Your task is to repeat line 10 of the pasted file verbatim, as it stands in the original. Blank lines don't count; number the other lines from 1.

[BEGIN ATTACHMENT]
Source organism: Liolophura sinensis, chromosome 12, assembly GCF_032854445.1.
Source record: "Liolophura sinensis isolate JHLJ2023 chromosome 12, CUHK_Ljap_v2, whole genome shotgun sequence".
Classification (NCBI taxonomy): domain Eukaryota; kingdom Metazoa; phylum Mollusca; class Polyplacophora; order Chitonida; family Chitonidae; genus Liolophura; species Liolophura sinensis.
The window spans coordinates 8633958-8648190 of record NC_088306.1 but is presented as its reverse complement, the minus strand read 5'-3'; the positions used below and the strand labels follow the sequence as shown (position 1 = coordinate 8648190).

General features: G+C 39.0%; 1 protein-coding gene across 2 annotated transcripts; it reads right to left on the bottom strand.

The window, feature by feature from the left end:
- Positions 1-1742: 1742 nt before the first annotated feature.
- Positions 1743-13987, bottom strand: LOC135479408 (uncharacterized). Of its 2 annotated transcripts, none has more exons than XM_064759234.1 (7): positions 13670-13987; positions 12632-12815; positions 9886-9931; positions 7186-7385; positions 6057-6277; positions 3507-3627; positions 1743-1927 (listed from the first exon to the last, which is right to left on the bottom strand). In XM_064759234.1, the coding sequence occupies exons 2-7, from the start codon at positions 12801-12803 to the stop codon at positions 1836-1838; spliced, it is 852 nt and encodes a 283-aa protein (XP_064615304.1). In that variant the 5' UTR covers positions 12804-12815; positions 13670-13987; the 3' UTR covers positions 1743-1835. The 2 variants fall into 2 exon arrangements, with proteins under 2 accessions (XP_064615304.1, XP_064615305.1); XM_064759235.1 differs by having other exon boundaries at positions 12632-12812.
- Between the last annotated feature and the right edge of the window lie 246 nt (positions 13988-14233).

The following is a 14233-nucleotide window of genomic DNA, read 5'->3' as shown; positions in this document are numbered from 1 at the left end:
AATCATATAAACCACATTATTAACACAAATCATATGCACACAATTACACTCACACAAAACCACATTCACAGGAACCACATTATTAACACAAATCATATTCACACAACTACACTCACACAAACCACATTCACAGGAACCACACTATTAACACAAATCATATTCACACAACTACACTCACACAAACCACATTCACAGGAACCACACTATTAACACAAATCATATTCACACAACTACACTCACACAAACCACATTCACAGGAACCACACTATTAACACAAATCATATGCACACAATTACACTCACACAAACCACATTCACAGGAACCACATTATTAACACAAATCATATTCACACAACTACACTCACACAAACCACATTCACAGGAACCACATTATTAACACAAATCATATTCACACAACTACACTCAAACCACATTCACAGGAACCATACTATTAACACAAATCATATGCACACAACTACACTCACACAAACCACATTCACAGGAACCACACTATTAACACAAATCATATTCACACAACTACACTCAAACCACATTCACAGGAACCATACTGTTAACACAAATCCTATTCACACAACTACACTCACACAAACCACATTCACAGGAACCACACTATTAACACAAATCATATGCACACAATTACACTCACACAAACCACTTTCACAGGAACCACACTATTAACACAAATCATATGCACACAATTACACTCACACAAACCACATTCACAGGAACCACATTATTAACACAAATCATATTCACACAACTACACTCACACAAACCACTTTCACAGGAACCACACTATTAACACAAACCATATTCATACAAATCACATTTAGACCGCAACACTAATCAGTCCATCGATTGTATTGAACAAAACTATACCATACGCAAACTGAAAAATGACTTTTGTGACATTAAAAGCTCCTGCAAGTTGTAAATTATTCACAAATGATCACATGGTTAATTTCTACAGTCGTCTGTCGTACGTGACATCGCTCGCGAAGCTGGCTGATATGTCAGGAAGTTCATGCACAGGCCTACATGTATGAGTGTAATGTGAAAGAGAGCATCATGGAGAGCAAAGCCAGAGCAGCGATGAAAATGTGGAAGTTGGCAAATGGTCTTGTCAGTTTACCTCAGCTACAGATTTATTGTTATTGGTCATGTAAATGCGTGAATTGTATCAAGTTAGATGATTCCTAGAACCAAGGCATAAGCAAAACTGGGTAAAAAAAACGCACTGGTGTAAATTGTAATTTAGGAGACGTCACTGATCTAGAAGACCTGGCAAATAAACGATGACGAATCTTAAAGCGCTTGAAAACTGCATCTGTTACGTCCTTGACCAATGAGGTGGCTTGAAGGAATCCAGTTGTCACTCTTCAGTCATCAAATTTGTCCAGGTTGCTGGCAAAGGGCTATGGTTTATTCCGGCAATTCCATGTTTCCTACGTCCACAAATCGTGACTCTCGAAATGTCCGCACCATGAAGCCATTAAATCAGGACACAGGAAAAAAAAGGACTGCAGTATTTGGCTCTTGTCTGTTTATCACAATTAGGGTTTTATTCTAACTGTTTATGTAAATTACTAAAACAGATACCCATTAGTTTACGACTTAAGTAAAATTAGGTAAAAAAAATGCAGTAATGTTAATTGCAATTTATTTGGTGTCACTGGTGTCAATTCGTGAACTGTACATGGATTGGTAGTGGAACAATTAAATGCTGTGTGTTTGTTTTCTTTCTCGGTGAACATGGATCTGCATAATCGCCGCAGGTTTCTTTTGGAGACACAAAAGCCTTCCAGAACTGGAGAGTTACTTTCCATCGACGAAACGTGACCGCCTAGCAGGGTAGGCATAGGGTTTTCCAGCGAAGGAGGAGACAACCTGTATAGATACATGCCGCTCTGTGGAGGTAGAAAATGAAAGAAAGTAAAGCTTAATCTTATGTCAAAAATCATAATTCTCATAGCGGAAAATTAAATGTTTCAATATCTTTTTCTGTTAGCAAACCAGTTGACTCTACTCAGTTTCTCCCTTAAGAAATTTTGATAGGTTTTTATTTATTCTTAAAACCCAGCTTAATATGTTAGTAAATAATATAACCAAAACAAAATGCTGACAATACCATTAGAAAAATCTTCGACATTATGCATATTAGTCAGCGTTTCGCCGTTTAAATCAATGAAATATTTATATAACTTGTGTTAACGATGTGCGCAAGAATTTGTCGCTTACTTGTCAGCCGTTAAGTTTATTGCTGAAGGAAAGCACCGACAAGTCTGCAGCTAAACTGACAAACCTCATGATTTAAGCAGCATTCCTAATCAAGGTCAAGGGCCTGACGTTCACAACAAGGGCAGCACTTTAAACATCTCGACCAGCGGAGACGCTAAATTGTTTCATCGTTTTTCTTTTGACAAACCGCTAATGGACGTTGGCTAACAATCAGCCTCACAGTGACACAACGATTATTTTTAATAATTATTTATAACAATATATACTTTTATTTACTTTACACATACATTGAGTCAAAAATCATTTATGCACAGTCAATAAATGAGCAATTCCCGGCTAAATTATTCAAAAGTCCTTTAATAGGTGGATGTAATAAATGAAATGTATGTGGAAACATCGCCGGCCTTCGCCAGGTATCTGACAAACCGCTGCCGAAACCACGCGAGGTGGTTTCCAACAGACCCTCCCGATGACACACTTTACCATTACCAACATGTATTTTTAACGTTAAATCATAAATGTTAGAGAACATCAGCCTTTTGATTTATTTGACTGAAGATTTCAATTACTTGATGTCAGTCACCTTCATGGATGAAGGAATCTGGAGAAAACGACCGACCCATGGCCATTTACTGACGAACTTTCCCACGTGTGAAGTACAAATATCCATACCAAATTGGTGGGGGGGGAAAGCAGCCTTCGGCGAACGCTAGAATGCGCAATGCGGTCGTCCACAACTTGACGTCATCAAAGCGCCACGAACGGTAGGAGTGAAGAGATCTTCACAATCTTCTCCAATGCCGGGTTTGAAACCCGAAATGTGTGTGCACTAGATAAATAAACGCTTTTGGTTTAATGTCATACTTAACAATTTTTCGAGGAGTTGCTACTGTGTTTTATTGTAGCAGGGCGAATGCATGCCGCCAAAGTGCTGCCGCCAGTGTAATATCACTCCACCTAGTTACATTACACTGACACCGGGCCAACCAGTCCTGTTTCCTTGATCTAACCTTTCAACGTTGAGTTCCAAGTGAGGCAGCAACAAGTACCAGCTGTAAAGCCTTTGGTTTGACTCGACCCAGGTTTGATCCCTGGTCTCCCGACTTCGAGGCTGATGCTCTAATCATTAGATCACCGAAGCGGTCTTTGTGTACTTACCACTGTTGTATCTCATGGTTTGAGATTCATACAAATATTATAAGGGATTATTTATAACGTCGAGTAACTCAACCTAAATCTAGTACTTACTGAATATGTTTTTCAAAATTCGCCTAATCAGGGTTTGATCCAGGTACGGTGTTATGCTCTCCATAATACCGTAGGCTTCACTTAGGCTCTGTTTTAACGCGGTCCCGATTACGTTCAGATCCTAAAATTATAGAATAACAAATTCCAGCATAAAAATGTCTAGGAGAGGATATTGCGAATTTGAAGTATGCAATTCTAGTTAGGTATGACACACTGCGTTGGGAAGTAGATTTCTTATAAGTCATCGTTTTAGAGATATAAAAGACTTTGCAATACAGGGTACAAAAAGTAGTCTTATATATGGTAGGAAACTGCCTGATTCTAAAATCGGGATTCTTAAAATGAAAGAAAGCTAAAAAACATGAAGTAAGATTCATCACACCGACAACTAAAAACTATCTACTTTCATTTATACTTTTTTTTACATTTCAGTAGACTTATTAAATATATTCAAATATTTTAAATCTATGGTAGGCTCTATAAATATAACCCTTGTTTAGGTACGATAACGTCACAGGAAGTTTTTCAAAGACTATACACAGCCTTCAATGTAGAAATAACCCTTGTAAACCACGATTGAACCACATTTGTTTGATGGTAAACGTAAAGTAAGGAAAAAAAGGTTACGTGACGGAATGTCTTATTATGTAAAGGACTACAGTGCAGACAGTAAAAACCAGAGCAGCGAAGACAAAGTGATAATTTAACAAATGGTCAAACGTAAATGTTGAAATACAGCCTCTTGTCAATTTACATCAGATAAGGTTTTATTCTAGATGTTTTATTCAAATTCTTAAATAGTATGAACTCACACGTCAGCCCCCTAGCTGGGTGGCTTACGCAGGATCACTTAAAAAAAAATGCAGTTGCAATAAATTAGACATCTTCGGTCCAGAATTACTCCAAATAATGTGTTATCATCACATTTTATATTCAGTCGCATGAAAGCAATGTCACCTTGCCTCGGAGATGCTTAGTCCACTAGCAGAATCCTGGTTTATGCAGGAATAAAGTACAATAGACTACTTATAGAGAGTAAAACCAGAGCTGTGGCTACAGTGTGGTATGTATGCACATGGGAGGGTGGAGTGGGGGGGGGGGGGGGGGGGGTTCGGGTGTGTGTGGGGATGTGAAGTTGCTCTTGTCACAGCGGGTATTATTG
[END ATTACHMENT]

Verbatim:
The following is a 14233-nucleotide window of genomic DNA, read 5'->3' as shown; positions in this document are numbered from 1 at the left end: